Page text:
9. Is your sheeting for both roof and walls 0.47 TCT (Total Coated Thickness)?
  10. Are the roof screws supplied Class 4 and have cyclonic washers that suit your area been supplied?
  11. Internal Pressure Coefficient; Your building needs to be designed to +0.7 CPI
  12. If your building has been designed with roller doors, have they been provided with an engineer certified Windlok kit?
  13. If your supplier is using dyna bolts for structural columns, be wary as they are not approved by the BSA.
  14. Has bridging been used where required? Bridging that is added to portal frames significantly reduces purlin role.
  15. To cope with increased winds and rainfall in your area, has your building been supplied with larger flashings and higher gutters?
  16. Cyclonic sheds and homes have a ridge cap designed to be cut into suit the profile roof sheeting to stop water ingress.

If you are worried that all of the above is too much for you to remember, don’t worry, you can download and print our Cyclonic Building Checklist.

4) Is your building a ShedSafe building?

We’ve all heard the stories about insurance companies. The rejection of claims over something seemingly trivial. No one wants to have a claim rejected because their shed they purchased was not specified and engineered appropriate. With a ShedSafe accredited building you can be assured that the shed manufacturer has had the plans reviewed by an independent third party and has assured that all designs are in accordance with NCC (2016) and the current Australia Standards. In addition, the shed seller has undertaken training and will recommend a suitable shed for your specific needs and location. ShedSafe is about helping shed manufactures and sellers meet the requirements of the Building Code of Australia which has requirements for structural and community safety. All of this should help assist in an insurance claim.

If your shed isn’t ShedSafe then it’s not shed safe.

5) Large Price Deviations

Given the significant capital investment required to purchase a shed we understand that pretty much all of you are going to go and get multiple quotes. We get it.

When comparing your quotes, take special note of any significant price differences. The lower the price, the more likely that cheaper (and unsuitable) materials have been used or the building has been under-engineered.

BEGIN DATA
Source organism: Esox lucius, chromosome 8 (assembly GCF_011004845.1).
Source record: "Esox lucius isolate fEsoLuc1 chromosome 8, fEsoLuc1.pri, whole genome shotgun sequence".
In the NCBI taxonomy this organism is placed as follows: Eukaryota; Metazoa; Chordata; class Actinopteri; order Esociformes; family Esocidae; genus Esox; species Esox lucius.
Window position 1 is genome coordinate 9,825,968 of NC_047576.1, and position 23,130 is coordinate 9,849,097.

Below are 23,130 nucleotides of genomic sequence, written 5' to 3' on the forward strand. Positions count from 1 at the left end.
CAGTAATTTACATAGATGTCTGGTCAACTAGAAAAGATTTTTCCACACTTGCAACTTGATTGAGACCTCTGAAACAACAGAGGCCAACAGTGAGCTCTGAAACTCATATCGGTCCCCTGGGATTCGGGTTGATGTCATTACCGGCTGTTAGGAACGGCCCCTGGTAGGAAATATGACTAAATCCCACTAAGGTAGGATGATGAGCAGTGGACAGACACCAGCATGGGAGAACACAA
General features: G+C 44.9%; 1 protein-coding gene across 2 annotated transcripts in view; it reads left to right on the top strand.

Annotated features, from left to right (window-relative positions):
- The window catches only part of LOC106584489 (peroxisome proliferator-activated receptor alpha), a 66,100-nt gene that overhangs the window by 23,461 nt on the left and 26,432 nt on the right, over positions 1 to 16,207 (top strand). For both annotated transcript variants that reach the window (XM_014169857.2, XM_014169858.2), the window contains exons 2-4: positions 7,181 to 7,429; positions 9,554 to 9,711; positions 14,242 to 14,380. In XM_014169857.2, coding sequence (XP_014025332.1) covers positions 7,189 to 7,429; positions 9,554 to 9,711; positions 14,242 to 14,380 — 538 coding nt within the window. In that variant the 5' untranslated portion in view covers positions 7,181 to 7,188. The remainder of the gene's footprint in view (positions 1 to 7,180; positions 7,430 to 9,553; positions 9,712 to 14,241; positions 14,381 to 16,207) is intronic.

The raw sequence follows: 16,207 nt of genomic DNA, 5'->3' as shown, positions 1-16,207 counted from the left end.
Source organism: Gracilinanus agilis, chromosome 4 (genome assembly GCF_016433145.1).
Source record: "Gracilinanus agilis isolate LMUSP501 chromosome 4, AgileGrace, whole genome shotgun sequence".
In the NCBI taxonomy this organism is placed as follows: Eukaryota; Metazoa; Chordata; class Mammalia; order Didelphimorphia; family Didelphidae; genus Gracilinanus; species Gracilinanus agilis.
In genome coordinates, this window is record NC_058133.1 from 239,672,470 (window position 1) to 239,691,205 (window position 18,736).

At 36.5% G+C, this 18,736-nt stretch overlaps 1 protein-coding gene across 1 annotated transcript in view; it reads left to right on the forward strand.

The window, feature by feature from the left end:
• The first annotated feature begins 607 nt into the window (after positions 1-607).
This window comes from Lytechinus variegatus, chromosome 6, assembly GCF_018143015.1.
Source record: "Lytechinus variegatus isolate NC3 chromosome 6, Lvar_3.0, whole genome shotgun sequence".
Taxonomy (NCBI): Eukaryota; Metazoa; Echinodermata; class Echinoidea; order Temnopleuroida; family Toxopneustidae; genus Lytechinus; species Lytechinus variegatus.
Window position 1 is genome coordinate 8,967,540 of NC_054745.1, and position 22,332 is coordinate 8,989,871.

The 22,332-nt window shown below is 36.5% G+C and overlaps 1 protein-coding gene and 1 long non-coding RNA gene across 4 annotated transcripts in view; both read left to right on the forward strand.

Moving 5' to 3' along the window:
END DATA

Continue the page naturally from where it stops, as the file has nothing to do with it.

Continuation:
6) The Ultimate Test

All the advice and research in the world is great. What’s better is seeing the results after a big old cyclone has rolled on through. Where there any sheds left standing? If the answer is yes, then find out which company supplied or manufactured the shed.

We are sure many of you can remember category five Cyclone Yasi back in 2011. It caused an estimated AU$1.5 billion in damage. If you do a quick Google search for “cyclone Yasi damage” countless images come up of the devastation.

A sea of smashed boats. Demolished houses. Destroyed crops.

Not much survived. A house here. A car there.

Even a small handful of sheds. One shed in particular was a Wide Span Sheds’ 14 x 7 shed owned by Ray Wilson and his wife at Tully Heads. Incredibly, there was no damage. The original article was published in ‘Queensland Country Life’ in April 2011. 

7) Social Proof & Reputation

Whilst the odd newspaper or publication article is great, nothing speaks louder than testimonials. Have a look online. If a company lacks online reviews, that should be a red flag. Have a look at product review for Wide Span Sheds. Look for a company that come close to this or in the very least with far more glowing reviews than bad ones.

If you are to take anything away from this article, just remember these things; find out your wind region specific to your site, ask what sort of quality assurance the company offers, download a copy of our Cyclonic Building Checklist, look for the ShedSafe logo, closely assess significant price differences and investigate, remember Ray’s shed from Cyclone Yasi and always, ALWAYS, look for testimonials.

Is there anything else we may have left out? If so we would love to hear your thoughts.